Originally Posted on Forbes

“Hear ye, hear ye, read all about it.” This phrase has been hawked loudly for well over 100 years to alert the public to big news (or sometimes not so big). “Extra, extra, read all about it”, is the same basic idea. Historically the content industry has promoted its stories and shows to encourage the public to check them out.

The Web and our digital services all seem to have notifications, alerts, promotions, etc. bringing important (and sometimes not so important) information to our attention. The news is everywhere, but letting the people know where to find the breaking news stories is a constant effort of search, notifications and alerts. While some people may complain about these alerts, others will tell you that they gather a good sense of the news, over the course of a day, from the alerts and notifications they receive from news sources, often on social media platforms.

CBS VIAC -0.2%N, the 24-hour news streaming service of CBS, has grown considerably since its launch in 2014 and now regularly has millions of viewers watching their breaking news stories. CBSN has had big peaks in their ratings during major live events, such as presidential debates, Covid briefings, and protests, as well as big news in the major local markets where CBS’ local TV stations program a locally-oriented CBSN feed.

CBSN has just launched a new service for the Roku connected TV platform, a major distribution platform for CBNS, called “Video Push Alerts,”. These alerts are a lot like what you would get on a mobile phone alert and promote live news events to CBSN viewers across the 12 major local CBS station news markets. The Video Push Alerts were tested, pre-launch, on the Apple TV system.

Hollywood Reporter announced this new feature from CBSN today. During an interview with Christy Tanner, executive vp and GM of CBS News Digital, she said to The Reporter, “Think of how ubiquitous mobile push alerts are. These are the same thing, for our CBS News app ecosystem. We are going to have the ability to alert you when something interesting newsworthy and live is happening in one of our 12 live streams.” The markets include: New York, Philadelphia, Pittsburgh, Minnesota, Boston, Los Angeles, the Bay Area, Denver, Chicago and Dallas-Fort Worth.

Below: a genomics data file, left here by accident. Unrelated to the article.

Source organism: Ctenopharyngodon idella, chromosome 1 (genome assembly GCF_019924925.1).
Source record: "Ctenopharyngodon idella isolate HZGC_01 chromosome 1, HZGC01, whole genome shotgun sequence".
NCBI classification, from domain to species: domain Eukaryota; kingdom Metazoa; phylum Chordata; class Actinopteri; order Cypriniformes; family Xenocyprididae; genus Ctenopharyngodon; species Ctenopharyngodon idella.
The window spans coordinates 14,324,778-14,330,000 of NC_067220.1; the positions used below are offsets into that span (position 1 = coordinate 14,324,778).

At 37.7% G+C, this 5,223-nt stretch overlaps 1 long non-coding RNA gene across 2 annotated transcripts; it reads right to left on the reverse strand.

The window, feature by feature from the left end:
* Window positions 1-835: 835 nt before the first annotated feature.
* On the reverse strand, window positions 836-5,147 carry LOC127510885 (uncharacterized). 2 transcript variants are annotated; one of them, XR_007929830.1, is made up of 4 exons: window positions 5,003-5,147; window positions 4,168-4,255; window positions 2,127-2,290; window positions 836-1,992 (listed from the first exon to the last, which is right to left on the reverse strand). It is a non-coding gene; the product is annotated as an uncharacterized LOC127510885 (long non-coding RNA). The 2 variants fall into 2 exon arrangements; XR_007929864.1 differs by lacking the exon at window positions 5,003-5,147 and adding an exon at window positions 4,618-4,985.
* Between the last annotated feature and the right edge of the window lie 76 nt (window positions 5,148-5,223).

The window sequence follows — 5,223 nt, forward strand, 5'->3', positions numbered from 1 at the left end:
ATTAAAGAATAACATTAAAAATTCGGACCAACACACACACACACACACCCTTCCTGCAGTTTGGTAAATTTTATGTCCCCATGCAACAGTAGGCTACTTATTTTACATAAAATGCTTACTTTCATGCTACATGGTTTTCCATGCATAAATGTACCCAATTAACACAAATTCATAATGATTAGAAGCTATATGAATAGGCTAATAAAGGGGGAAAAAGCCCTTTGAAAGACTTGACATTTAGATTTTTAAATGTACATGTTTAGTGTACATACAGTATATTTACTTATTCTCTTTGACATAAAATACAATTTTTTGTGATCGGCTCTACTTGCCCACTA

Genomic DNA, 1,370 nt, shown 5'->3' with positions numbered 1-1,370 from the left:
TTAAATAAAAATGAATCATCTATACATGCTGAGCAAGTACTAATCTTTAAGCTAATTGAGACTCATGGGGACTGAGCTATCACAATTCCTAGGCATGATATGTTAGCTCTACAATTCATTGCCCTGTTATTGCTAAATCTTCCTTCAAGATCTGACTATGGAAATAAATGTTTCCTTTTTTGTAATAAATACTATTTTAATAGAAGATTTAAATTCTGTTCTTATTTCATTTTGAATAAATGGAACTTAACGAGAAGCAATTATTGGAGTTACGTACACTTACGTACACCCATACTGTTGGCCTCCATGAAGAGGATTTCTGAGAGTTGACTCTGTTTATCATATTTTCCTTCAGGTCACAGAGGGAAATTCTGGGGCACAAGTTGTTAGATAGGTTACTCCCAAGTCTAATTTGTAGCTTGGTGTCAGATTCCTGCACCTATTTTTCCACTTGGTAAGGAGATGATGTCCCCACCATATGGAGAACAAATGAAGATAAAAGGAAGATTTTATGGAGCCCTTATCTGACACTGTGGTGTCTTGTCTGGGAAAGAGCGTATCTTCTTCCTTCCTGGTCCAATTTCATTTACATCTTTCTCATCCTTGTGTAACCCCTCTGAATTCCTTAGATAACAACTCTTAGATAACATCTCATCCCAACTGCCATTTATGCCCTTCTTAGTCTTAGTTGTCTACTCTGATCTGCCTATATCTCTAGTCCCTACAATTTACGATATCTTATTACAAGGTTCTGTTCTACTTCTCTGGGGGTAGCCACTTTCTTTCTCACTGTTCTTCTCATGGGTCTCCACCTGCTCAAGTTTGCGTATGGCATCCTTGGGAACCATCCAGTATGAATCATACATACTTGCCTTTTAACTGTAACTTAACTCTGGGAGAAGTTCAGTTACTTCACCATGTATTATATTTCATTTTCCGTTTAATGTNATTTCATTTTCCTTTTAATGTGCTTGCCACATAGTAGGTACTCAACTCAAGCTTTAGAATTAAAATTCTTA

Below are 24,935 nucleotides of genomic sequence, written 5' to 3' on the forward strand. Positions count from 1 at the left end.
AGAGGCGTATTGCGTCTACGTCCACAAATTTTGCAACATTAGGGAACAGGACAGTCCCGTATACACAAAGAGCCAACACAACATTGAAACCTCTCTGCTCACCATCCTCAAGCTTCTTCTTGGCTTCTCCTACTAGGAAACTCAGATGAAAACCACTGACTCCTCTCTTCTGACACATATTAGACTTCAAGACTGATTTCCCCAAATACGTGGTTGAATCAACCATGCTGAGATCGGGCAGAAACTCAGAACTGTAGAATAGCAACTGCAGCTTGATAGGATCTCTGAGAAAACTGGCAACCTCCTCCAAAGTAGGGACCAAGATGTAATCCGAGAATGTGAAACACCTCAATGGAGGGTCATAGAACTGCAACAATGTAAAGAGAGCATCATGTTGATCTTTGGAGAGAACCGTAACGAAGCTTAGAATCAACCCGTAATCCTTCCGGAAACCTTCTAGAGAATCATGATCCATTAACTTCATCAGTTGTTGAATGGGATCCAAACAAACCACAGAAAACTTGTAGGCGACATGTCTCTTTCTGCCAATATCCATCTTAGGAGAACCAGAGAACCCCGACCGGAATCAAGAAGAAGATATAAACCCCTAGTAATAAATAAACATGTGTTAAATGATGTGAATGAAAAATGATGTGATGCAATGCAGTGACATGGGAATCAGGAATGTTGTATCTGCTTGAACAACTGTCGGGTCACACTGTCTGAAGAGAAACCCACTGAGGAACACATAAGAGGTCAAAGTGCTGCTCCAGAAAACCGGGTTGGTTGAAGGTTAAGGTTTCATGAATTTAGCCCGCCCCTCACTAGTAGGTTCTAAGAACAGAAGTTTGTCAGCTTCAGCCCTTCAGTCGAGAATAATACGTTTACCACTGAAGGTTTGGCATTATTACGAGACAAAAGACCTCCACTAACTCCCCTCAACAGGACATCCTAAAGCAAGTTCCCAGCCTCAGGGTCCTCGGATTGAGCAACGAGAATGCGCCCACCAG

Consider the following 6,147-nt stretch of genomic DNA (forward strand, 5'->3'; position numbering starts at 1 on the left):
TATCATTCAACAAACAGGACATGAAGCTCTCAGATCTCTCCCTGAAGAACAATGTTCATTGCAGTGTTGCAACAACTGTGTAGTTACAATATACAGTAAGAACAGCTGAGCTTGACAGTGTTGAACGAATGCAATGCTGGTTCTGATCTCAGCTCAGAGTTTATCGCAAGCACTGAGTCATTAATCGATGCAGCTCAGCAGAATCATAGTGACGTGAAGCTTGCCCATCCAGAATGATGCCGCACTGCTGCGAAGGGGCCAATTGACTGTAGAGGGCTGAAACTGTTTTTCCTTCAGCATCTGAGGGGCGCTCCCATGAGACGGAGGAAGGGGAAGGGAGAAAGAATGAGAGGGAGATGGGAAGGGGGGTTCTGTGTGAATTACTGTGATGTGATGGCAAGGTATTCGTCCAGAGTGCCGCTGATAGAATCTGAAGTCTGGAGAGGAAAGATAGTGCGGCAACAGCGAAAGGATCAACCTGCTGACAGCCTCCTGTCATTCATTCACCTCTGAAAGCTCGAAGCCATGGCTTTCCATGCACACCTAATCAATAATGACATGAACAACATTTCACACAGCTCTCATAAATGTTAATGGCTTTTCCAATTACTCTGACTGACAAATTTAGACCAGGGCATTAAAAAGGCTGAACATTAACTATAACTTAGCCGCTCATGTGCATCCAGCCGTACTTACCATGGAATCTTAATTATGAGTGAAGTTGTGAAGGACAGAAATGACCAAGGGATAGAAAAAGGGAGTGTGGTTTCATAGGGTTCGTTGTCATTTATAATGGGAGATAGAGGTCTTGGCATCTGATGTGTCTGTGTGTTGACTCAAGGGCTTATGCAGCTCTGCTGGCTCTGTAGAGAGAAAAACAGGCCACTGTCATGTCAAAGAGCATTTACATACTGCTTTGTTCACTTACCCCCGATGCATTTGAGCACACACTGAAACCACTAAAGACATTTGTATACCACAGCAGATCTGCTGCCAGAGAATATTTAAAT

With the election approaching rapidly no doubt there will be many alerts about rallies, scandals, announcements, and controversies boiling the news’ waters.

In an email exchange with this contributor, Ms. Tanner expanded on her thoughts about the importance of local live programming, saying, “With video push alerts, CBSN continues to lead the marketplace in both editorial and technology innovation. Now, our producers can easily let viewers know when something is breaking on one of our 12 live streams, delivering on our mission of public service by putting the spotlight on our reporters’ excellent work.” 

“When we do research, we hear people say that their most trusted outlet is their local news,” Tanner says. “We recognize that value, and we wanted to be able to be the first mover in local streaming at a national level, so that people can stay connected to their communities, wherever they are.”

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